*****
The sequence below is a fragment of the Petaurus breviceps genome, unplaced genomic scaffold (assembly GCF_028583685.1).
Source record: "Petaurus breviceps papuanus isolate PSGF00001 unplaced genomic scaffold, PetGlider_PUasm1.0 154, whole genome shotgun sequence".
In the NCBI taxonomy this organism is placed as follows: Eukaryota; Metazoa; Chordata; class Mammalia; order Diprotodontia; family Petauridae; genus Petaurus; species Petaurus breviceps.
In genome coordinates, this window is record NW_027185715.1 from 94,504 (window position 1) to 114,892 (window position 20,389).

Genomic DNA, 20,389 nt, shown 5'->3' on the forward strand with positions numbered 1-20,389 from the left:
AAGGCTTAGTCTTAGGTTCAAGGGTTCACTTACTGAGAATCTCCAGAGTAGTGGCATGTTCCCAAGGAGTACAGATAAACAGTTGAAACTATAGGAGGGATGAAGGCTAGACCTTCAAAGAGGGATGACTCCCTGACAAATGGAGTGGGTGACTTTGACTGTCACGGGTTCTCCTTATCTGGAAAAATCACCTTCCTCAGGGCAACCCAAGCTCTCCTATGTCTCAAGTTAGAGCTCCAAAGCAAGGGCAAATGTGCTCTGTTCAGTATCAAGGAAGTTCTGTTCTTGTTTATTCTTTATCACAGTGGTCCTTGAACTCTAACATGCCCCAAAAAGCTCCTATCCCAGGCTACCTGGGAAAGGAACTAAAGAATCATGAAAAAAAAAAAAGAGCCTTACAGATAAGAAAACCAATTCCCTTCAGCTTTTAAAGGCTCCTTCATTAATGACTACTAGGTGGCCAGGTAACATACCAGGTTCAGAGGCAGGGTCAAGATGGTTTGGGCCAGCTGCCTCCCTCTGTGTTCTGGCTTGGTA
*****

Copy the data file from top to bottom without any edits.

The sequence below is a fragment of the Petaurus breviceps genome, unplaced genomic scaffold (assembly GCF_028583685.1).
Source record: "Petaurus breviceps papuanus isolate PSGF00001 unplaced genomic scaffold, PetGlider_PUasm1.0 154, whole genome shotgun sequence".
In the NCBI taxonomy this organism is placed as follows: Eukaryota; Metazoa; Chordata; class Mammalia; order Diprotodontia; family Petauridae; genus Petaurus; species Petaurus breviceps.
In genome coordinates, this window is record NW_027185715.1 from 94,504 (window position 1) to 114,892 (window position 20,389).

Genomic DNA, 20,389 nt, shown 5'->3' on the forward strand with positions numbered 1-20,389 from the left:
AAGGCTTAGTCTTAGGTTCAAGGGTTCACTTACTGAGAATCTCCAGAGTAGTGGCATGTTCCCAAGGAGTACAGATAAACAGTTGAAACTATAGGAGGGATGAAGGCTAGACCTTCAAAGAGGGATGACTCCCTGACAAATGGAGTGGGTGACTTTGACTGTCACGGGTTCTCCTTATCTGGAAAAATCACCTTCCTCAGGGCAACCCAAGCTCTCCTATGTCTCAAGTTAGAGCTCCAAAGCAAGGGCAAATGTGCTCTGTTCAGTATCAAGGAAGTTCTGTTCTTGTTTATTCTTTATCACAGTGGTCCTTGAACTCTAACATGCCCCAAAAAGCTCCTATCCCAGGCTACCTGGGAAAGGAACTAAAGAATCATGAAAAAAAAAAAAGAGCCTTACAGATAAGAAAACCAATTCCCTTCAGCTTTTAAAGGCTCCTTCATTAATGACTACTAGGTGGCCAGGTAACATACCAGGTTCAGAGGCAGGGTCAAGATGGTTTGGGCCAGCTGCCTCCCTCTGTGTTCTGGCTTGGTA